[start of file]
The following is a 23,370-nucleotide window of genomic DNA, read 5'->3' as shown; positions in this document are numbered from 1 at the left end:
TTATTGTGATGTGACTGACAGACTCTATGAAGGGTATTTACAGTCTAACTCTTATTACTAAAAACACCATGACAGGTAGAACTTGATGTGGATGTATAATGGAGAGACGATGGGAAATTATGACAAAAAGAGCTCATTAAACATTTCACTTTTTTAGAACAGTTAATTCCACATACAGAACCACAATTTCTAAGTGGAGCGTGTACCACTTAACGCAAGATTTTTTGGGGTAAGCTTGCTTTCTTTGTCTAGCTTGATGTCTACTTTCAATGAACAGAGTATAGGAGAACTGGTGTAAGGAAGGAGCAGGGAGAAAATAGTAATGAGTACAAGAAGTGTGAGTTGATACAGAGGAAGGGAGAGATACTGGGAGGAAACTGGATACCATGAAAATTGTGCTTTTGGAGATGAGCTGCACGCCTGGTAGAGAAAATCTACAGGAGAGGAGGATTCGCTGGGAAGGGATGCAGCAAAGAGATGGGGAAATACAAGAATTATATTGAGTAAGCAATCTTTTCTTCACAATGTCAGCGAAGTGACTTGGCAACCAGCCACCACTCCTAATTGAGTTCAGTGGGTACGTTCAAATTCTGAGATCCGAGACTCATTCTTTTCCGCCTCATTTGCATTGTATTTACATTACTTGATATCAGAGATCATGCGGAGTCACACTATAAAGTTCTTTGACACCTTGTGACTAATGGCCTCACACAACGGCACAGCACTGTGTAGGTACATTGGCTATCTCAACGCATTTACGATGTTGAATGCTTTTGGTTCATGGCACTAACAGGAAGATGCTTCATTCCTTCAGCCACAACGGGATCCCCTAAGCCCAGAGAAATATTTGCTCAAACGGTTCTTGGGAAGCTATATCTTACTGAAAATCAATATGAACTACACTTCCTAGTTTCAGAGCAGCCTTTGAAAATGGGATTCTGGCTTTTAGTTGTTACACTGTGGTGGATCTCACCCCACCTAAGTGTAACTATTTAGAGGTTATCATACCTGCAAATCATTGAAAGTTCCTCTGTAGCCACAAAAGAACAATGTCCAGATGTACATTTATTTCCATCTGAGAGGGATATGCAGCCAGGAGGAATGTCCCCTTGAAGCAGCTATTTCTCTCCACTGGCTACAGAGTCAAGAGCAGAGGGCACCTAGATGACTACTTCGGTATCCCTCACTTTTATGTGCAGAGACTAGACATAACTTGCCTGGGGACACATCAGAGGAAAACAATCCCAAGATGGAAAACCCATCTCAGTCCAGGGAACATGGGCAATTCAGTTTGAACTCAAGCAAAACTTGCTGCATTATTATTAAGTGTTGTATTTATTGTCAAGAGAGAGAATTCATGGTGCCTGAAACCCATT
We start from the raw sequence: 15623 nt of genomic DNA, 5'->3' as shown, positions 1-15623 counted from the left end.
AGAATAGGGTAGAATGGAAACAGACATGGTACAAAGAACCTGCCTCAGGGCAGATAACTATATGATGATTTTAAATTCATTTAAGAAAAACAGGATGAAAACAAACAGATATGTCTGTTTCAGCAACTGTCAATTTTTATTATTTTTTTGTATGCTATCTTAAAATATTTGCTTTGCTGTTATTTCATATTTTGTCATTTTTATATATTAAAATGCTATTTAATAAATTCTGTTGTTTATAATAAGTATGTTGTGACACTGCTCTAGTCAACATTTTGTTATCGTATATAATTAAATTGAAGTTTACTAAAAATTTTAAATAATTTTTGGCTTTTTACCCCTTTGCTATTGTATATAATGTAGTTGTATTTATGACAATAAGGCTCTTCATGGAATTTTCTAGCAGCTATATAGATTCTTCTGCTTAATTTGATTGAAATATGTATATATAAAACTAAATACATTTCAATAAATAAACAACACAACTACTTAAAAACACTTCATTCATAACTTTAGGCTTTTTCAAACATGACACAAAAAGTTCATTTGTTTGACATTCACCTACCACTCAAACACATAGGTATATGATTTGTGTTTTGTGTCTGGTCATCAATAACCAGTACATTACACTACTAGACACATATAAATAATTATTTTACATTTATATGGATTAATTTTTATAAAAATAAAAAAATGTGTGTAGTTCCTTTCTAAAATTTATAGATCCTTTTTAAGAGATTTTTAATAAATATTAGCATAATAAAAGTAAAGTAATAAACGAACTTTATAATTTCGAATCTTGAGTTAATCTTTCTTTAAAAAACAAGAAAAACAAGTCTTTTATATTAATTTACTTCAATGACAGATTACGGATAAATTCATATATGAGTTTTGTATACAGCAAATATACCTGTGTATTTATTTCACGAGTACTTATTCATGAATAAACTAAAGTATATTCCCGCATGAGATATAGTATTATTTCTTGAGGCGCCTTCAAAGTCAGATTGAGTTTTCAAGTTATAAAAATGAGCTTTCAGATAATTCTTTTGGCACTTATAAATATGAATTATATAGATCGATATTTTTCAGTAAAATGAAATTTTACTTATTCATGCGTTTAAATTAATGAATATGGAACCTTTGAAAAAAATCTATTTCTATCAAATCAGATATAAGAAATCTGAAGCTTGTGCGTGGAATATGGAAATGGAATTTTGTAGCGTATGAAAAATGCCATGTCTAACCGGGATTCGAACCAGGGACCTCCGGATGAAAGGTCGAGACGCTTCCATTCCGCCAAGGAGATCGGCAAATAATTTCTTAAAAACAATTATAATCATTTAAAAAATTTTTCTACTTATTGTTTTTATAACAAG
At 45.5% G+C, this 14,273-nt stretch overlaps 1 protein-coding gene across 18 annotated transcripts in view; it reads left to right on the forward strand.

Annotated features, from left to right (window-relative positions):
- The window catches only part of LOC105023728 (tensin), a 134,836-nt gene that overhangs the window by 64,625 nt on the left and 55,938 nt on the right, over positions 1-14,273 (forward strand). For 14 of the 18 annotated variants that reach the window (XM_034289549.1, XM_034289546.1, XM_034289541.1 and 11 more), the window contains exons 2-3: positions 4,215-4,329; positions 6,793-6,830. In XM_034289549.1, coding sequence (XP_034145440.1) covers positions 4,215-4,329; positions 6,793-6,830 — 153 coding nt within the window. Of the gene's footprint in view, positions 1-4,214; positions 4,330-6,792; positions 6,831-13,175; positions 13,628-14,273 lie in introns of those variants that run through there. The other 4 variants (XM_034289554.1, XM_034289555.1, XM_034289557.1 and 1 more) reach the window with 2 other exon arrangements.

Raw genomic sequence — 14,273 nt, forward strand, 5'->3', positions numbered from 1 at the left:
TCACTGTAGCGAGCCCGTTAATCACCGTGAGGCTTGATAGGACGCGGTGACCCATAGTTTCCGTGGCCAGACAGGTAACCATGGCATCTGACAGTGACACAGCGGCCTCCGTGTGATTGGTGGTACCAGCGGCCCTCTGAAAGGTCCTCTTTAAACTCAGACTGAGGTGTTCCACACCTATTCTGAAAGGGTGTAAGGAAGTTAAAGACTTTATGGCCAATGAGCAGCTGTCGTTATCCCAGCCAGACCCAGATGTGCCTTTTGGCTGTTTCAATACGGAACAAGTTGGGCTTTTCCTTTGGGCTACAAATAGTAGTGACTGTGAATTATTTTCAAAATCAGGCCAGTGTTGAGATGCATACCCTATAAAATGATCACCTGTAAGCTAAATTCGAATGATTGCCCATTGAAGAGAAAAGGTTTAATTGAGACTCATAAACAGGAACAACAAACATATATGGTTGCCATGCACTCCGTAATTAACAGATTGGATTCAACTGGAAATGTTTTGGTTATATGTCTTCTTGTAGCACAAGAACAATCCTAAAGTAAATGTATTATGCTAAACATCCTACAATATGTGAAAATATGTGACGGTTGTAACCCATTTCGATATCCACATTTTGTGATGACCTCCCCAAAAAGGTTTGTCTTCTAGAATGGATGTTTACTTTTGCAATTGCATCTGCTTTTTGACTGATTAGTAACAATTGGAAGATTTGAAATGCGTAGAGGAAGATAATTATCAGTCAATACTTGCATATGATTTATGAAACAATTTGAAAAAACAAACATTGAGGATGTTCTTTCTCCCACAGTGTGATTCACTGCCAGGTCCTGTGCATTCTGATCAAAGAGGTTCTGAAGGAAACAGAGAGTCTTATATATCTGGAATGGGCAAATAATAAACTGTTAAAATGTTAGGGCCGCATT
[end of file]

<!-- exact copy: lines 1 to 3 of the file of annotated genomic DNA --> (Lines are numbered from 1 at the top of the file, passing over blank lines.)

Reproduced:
The following is a 23,370-nucleotide window of genomic DNA, read 5'->3' as shown; positions in this document are numbered from 1 at the left end:
TTATTGTGATGTGACTGACAGACTCTATGAAGGGTATTTACAGTCTAACTCTTATTACTAAAAACACCATGACAGGTAGAACTTGATGTGGATGTATAATGGAGAGACGATGGGAAATTATGACAAAAAGAGCTCATTAAACATTTCACTTTTTTAGAACAGTTAATTCCACATACAGAACCACAATTTCTAAGTGGAGCGTGTACCACTTAACGCAAGATTTTTTGGGGTAAGCTTGCTTTCTTTGTCTAGCTTGATGTCTACTTTCAATGAACAGAGTATAGGAGAACTGGTGTAAGGAAGGAGCAGGGAGAAAATAGTAATGAGTACAAGAAGTGTGAGTTGATACAGAGGAAGGGAGAGATACTGGGAGGAAACTGGATACCATGAAAATTGTGCTTTTGGAGATGAGCTGCACGCCTGGTAGAGAAAATCTACAGGAGAGGAGGATTCGCTGGGAAGGGATGCAGCAAAGAGATGGGGAAATACAAGAATTATATTGAGTAAGCAATCTTTTCTTCACAATGTCAGCGAAGTGACTTGGCAACCAGCCACCACTCCTAATTGAGTTCAGTGGGTACGTTCAAATTCTGAGATCCGAGACTCATTCTTTTCCGCCTCATTTGCATTGTATTTACATTACTTGATATCAGAGATCATGCGGAGTCACACTATAAAGTTCTTTGACACCTTGTGACTAATGGCCTCACACAACGGCACAGCACTGTGTAGGTACATTGGCTATCTCAACGCATTTACGATGTTGAATGCTTTTGGTTCATGGCACTAACAGGAAGATGCTTCATTCCTTCAGCCACAACGGGATCCCCTAAGCCCAGAGAAATATTTGCTCAAACGGTTCTTGGGAAGCTATATCTTACTGAAAATCAATATGAACTACACTTCCTAGTTTCAGAGCAGCCTTTGAAAATGGGATTCTGGCTTTTAGTTGTTACACTGTGGTGGATCTCACCCCACCTAAGTGTAACTATTTAGAGGTTATCATACCTGCAAATCATTGAAAGTTCCTCTGTAGCCACAAAAGAACAATGTCCAGATGTACATTTATTTCCATCTGAGAGGGATATGCAGCCAGGAGGAATGTCCCCTTGAAGCAGCTATTTCTCTCCACTGGCTACAGAGTCAAGAGCAGAGGGCACCTAGATGACTACTTCGGTATCCCTCACTTTTATGTGCAGAGACTAGACATAACTTGCCTGGGGACACATCAGAGGAAAACAATCCCAAGATGGAAAACCCATCTCAGTCCAGGGAACATGGGCAATTCAGTTTGAACTCAAGCAAAACTTGCTGCATTATTATTAAGTGTTGTATTTATTGTCAAGAGAGAGAATTCATGGTGCCTGAAACCCATT
We start from the raw sequence: 15623 nt of genomic DNA, 5'->3' as shown, positions 1-15623 counted from the left end.